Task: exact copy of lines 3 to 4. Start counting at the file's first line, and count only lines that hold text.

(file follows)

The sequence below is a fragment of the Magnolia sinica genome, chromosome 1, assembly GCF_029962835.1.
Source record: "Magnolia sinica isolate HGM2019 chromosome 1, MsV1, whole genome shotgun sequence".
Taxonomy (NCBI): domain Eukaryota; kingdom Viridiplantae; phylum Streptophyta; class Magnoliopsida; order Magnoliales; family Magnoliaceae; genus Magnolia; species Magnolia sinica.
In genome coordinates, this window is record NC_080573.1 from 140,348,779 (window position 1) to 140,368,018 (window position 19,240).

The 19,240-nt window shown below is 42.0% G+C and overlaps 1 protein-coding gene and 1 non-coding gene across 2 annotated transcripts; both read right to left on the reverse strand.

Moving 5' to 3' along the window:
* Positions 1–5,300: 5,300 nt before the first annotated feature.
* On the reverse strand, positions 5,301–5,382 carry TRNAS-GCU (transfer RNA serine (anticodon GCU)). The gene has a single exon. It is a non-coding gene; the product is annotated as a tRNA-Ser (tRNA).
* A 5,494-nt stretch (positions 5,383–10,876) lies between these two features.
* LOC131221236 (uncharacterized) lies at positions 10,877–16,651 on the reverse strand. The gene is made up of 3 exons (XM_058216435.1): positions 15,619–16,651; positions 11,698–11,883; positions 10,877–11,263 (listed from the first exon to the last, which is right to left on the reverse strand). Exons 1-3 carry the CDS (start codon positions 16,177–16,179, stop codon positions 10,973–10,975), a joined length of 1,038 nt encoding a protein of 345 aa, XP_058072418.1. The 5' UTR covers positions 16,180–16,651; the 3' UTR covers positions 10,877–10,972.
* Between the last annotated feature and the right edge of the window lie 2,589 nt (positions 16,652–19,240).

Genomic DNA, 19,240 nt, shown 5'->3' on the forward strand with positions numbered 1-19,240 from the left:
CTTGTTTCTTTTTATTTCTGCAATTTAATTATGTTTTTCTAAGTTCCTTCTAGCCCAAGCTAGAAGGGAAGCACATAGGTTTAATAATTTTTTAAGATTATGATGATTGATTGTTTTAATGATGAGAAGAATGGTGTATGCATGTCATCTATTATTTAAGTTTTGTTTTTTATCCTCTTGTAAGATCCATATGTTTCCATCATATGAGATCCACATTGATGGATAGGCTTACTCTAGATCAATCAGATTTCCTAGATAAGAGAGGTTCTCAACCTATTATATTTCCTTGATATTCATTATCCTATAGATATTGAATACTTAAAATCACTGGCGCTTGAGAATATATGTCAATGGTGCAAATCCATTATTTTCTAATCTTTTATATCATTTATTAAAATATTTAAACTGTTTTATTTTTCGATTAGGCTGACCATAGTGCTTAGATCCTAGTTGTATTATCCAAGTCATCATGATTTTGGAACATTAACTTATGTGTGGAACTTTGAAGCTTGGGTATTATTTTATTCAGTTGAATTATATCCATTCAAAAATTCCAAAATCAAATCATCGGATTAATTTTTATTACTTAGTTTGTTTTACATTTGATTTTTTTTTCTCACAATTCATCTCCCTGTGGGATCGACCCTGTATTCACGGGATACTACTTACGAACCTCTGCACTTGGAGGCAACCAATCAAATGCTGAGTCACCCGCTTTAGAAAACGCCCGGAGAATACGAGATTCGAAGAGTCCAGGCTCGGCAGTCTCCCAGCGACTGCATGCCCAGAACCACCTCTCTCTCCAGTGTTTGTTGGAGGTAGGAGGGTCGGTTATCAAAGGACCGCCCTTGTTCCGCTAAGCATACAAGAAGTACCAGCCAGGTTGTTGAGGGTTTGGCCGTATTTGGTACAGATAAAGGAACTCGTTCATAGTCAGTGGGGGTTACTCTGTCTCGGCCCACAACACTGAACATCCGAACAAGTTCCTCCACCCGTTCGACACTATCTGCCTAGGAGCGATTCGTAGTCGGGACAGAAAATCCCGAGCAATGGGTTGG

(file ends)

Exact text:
Taxonomy (NCBI): domain Eukaryota; kingdom Viridiplantae; phylum Streptophyta; class Magnoliopsida; order Magnoliales; family Magnoliaceae; genus Magnolia; species Magnolia sinica.
In genome coordinates, this window is record NC_080573.1 from 140,348,779 (window position 1) to 140,368,018 (window position 19,240).